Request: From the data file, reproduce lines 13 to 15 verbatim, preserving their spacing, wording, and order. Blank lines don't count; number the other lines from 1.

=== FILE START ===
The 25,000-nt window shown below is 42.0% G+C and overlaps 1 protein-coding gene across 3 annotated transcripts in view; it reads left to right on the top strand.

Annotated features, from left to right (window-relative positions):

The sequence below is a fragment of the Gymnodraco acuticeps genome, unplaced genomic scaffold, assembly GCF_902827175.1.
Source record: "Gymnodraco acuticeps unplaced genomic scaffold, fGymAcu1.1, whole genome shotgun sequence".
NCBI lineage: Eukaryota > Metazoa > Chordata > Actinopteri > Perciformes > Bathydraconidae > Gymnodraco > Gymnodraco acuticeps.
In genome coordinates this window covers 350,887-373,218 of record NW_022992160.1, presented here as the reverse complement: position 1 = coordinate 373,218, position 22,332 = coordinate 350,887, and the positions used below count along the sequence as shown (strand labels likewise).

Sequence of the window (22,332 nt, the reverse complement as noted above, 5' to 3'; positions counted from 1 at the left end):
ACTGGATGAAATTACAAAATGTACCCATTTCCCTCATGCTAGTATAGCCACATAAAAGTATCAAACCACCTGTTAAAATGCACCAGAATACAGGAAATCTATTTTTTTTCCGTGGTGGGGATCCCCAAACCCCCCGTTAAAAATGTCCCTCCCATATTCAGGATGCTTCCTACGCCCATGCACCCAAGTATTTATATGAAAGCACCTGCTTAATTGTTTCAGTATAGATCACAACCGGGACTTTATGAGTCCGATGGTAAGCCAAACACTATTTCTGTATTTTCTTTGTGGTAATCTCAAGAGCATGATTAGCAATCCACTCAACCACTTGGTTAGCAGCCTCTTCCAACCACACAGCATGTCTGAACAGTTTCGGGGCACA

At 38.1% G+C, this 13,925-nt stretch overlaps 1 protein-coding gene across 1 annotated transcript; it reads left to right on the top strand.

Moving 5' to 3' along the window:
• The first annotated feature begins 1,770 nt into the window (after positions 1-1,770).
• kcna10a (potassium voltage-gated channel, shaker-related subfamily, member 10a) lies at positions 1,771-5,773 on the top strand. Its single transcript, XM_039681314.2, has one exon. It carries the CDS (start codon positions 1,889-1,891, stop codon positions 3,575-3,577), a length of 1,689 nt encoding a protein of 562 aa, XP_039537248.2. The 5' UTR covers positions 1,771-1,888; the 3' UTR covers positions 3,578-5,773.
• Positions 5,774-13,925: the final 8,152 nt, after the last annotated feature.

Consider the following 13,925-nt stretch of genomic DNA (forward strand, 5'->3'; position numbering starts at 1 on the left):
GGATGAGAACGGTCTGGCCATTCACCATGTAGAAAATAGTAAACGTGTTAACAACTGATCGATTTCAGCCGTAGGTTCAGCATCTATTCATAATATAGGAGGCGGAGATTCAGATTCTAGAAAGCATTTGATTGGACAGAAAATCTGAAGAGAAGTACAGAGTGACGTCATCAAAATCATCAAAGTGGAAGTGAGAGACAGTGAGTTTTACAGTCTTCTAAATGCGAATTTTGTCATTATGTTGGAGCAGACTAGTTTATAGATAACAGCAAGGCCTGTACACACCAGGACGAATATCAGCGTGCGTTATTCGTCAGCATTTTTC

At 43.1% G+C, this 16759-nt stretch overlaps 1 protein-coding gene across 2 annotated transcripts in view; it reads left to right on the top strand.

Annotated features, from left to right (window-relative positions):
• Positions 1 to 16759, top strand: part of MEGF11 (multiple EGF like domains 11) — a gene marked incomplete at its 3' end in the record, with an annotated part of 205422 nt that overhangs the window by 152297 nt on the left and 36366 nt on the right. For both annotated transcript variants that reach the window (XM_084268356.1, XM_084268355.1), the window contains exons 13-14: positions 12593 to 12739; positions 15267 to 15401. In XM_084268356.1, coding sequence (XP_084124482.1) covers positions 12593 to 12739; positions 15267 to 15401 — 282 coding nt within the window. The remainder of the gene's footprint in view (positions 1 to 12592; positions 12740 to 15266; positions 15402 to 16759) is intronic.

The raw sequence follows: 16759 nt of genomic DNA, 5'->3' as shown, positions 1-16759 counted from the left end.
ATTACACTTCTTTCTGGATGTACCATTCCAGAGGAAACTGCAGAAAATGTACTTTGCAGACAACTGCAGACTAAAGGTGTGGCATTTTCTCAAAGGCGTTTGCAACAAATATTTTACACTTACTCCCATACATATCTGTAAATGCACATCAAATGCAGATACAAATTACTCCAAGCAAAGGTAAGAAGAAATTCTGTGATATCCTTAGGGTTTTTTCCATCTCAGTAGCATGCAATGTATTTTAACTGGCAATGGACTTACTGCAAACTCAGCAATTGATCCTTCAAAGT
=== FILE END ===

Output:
• Positions 5,774-13,925: the final 8,152 nt, after the last annotated feature.

Consider the following 13,925-nt stretch of genomic DNA (forward strand, 5'->3'; position numbering starts at 1 on the left):
GGATGAGAACGGTCTGGCCATTCACCATGTAGAAAATAGTAAACGTGTTAACAACTGATCGATTTCAGCCGTAGGTTCAGCATCTATTCATAATATAGGAGGCGGAGATTCAGATTCTAGAAAGCATTTGATTGGACAGAAAATCTGAAGAGAAGTACAGAGTGACGTCATCAAAATCATCAAAGTGGAAGTGAGAGACAGTGAGTTTTACAGTCTTCTAAATGCGAATTTTGTCATTATGTTGGAGCAGACTAGTTTATAGATAACAGCAAGGCCTGTACACACCAGGACGAATATCAGCGTGCGTTATTCGTCAGCATTTTTC